As a philosopher, John Dewey introduced the concept of the “whole child” (Stuckart & Glanz, 2010). He asserted that a child’s experience constructing knowledge is individual and pragmatic. “Dewey focused on the transactions between the person and the environment” (Stuckart & Glanz, 2010, p. 5). Dewey reasoned that intelligence could not be measured by tests, stressed using personal interest to motivate students to embrace learning, and introduced the concept of instruction led by student needs or what is known as differentiated instruction.
systematic inquiry, students examine problems, and in the process, they create
solutions and new forms of knowledge, infusing content knowledge into their
interests and experiences” (Stuckart & Glanz, 2010, p. 17). This type of
inquiry-based learning should be collaborative, build upon prior knowledge, and
require reconstructing information while in a social context (Stuckart &
Glanz, 2010). Reflection as a part of the learning process is also a proponent
that Dewey supported. Dewey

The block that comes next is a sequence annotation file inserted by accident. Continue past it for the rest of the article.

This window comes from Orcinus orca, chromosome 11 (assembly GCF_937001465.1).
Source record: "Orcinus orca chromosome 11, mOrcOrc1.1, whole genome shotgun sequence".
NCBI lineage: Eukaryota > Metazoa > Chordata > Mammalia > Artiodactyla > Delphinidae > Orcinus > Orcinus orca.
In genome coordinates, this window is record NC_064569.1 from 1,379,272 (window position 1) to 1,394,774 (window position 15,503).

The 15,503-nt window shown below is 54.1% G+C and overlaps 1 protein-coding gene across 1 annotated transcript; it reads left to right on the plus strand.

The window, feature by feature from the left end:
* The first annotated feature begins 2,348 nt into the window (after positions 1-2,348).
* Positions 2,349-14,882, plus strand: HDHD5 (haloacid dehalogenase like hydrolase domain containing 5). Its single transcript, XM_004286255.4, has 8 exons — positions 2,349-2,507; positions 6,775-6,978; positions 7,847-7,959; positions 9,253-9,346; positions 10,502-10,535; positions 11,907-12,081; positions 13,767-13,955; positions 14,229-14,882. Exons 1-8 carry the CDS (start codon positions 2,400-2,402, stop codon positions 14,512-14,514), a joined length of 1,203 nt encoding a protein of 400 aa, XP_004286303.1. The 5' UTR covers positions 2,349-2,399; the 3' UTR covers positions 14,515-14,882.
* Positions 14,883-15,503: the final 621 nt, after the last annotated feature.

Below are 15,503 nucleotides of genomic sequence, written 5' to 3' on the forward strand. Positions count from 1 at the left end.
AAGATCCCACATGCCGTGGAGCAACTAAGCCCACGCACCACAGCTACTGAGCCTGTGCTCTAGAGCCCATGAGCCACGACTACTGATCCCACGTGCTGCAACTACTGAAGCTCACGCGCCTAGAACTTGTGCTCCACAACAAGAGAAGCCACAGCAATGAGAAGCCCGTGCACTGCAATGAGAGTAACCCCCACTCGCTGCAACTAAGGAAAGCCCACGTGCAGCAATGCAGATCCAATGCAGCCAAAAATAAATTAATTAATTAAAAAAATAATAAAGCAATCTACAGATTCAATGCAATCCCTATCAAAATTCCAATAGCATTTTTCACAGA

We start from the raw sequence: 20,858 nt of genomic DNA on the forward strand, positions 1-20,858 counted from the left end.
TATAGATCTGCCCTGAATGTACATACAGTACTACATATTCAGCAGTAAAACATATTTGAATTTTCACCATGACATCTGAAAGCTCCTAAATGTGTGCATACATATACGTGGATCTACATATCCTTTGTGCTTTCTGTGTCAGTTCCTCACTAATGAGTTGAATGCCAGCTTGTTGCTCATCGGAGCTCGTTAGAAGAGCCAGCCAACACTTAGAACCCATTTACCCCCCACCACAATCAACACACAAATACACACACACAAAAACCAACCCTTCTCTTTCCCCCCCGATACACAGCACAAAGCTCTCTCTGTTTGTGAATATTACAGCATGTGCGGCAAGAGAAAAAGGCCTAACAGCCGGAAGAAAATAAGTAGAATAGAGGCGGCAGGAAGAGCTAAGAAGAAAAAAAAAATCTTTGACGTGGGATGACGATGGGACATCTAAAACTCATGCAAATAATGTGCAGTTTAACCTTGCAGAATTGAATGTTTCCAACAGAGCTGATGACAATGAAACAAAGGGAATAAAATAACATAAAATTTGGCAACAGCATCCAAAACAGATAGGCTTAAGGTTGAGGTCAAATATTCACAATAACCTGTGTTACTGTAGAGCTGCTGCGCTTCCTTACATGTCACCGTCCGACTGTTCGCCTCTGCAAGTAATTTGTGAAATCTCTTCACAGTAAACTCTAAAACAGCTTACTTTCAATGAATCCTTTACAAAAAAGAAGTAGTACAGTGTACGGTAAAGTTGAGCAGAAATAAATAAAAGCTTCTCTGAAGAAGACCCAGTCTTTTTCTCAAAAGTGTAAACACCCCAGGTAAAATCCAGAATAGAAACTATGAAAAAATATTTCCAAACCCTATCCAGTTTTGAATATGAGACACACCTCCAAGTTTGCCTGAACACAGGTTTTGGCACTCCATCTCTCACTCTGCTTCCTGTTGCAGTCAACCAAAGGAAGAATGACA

encouraged teaching socially relevant skills and giving students an opportunity
to use them. Dewey felt that curriculum focused on improving the whole child
was the recipe for success. In this
way, teachers teach the students, not the test to the students. These ideals
are mirrored in the Common Core Curriculum (National Governors Association
Center for Best Practices & Council of Chief State School, 2010).
Piaget asserted that children move gradually in their learning from concrete, observable ways of manipulating ideas to more abstract concepts using symbols and words (Ediger, 2012). Piaget referenced the concept of developmental stages which are similar to the progression of the life cycle of animals in order to explain his theory (Phillips & Soltis, 2004). According to Piaget’s theory (Phillips & Soltis, 2004), as learning begins at infancy in the sensorimotor stage, knowledge is constructed by a learner through interactions with their environment. In his research, Piaget found that